June 7-9: Canio's Books in Sag Harbor returns with a multi-day MDM. A raft of events leads up to the marathon, including a talk by Mary K. Bercaw-Edwards on May 4.

July 31-August 1: The 34th(!) annual Moby-Dick Marathon at the Mystic Seaport Museum. This reading takes place aboard the whaleship Charles W. Morgan. Attendance is limited; call to reserve space if staying overnight. August 1 is Melville's 200th birthday—expect a special MDM at Mystic.

August 1-4 ?: The third annual Moby-Dick reading at Arrowhead Farm. This reading is spread over several days, and includes a hike up Monument Mountain. Details haven't been posted yet.

October ?: At the San Francisco Maritime National Historical Park, promises a "uniquely San Franciscan" MDM. Last done here in 2018. Details not yet posted; see sfmobydickmarathon.org. Commemorates Melville's brief visit to San Fran in 1860.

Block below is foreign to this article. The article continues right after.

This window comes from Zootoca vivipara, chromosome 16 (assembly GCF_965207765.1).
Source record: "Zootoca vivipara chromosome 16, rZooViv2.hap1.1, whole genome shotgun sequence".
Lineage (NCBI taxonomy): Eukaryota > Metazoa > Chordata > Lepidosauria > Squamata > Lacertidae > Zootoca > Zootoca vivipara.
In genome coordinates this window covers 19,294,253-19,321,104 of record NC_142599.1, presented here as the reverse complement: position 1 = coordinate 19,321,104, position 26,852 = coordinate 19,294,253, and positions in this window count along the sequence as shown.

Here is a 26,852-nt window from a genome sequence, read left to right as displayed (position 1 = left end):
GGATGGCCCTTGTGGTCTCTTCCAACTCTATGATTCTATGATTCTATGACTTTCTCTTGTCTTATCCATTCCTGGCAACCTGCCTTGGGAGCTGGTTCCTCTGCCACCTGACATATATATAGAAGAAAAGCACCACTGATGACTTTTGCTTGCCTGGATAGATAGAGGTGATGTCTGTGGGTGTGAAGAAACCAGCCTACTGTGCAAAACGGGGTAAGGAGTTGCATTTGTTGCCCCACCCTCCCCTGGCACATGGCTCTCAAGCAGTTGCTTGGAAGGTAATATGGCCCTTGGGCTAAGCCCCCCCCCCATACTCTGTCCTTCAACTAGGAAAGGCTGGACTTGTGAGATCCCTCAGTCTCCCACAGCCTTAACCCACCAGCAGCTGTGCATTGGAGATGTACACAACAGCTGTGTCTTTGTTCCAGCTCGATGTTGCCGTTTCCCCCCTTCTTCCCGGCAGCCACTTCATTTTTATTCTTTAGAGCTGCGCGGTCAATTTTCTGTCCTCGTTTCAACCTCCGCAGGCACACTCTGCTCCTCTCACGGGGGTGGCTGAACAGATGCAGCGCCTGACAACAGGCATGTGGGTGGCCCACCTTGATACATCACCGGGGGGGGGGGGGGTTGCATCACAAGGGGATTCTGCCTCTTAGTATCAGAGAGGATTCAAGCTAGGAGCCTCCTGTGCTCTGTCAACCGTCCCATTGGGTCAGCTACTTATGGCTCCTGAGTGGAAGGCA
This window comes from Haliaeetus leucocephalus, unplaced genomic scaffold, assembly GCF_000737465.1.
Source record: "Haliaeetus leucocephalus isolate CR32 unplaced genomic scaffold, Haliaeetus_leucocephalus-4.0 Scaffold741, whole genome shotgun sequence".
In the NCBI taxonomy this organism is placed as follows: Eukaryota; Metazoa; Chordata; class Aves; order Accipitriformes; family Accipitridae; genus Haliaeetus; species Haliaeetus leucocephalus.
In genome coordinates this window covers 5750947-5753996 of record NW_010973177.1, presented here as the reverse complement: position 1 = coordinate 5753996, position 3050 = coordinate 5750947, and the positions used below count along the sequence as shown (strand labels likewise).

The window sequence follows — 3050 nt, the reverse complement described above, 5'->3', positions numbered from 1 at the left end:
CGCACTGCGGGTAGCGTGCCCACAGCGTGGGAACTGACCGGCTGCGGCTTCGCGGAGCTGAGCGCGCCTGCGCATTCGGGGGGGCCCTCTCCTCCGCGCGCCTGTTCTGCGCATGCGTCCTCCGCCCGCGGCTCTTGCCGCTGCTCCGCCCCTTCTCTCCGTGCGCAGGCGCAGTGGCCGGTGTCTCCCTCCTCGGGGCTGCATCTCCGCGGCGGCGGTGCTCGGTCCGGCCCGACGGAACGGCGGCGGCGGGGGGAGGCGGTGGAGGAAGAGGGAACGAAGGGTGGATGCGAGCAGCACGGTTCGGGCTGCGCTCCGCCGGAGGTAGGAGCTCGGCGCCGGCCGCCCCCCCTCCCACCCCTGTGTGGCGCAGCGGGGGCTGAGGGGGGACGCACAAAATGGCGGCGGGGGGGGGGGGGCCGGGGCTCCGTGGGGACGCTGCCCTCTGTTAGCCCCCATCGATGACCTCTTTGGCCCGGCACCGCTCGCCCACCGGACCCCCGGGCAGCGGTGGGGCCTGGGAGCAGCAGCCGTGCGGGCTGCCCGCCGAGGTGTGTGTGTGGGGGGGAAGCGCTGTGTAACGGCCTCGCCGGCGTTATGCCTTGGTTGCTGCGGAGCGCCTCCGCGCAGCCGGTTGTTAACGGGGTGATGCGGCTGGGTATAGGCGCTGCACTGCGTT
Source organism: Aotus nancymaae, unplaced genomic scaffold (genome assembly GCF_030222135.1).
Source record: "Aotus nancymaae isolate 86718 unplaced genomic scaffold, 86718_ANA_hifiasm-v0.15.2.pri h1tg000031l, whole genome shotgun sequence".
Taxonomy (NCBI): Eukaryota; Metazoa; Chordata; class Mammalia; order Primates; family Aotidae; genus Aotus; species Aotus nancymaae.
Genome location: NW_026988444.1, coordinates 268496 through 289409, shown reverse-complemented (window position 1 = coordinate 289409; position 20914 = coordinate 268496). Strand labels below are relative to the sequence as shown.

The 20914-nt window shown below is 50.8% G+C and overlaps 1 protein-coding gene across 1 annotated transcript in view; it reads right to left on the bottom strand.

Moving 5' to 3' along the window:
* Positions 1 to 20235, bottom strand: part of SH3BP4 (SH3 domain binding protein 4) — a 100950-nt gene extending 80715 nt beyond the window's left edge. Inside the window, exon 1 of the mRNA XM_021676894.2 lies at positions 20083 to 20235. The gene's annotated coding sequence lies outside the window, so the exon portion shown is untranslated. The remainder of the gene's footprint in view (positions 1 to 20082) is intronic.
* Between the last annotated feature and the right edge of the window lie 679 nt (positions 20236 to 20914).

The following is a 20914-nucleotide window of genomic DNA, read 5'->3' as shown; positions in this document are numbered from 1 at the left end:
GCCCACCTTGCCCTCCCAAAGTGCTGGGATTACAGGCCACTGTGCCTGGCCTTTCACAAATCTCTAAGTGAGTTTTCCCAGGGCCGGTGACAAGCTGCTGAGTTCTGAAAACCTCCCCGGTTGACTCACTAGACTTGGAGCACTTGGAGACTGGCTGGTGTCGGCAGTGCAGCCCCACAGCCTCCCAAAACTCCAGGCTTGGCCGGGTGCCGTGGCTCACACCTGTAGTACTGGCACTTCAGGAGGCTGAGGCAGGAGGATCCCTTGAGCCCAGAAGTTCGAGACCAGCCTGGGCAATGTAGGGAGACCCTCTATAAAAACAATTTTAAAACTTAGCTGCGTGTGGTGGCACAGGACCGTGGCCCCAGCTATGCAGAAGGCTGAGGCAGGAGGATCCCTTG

November 9-10: The Rosenbach Museum repeats its annual (since 2017) MDM at the Independence Seaport Museum in Philadelphia. Watch the Rosenbach calendar for details. [Hat-tip to Prof.]

The November New York City MDM was bi-annual for a while, but appears to be in hibernation.

Missed the MDM at the Newberry Library, Jan. 19-20. This does not appear to be an annual event.

Missed the M-D Marathon Read of Virginia, March 21-22. Their Facebook page has links to an archived video stream. This does not appear to be an annual event.

The Nantucket Historical Association had an MDM in 2014. This past February they offered a two-hour Multi-lingual Moby-Dick Reading Event. A full MDM might return some year.

Sunday, December 30, 2018

If you can't make it to New Bedford...

MDM23 is now days away. The weather forecast is for chilly, but dry, conditions, so don't miss this opportunity to join the (quiet) celebration.

If this is your first time, check out the Marathon Overview page to get an idea of what you can expect. Links in the "Essentials" section (at right) can help you pack; and find parking, food, and lodgings.

If you can't make it to New Bedford, follow Twitter hashtag #mdm23, and check the Whaling Museum's website for a link to the live video stream. The reading proper will start Saturday at Noon, January 5.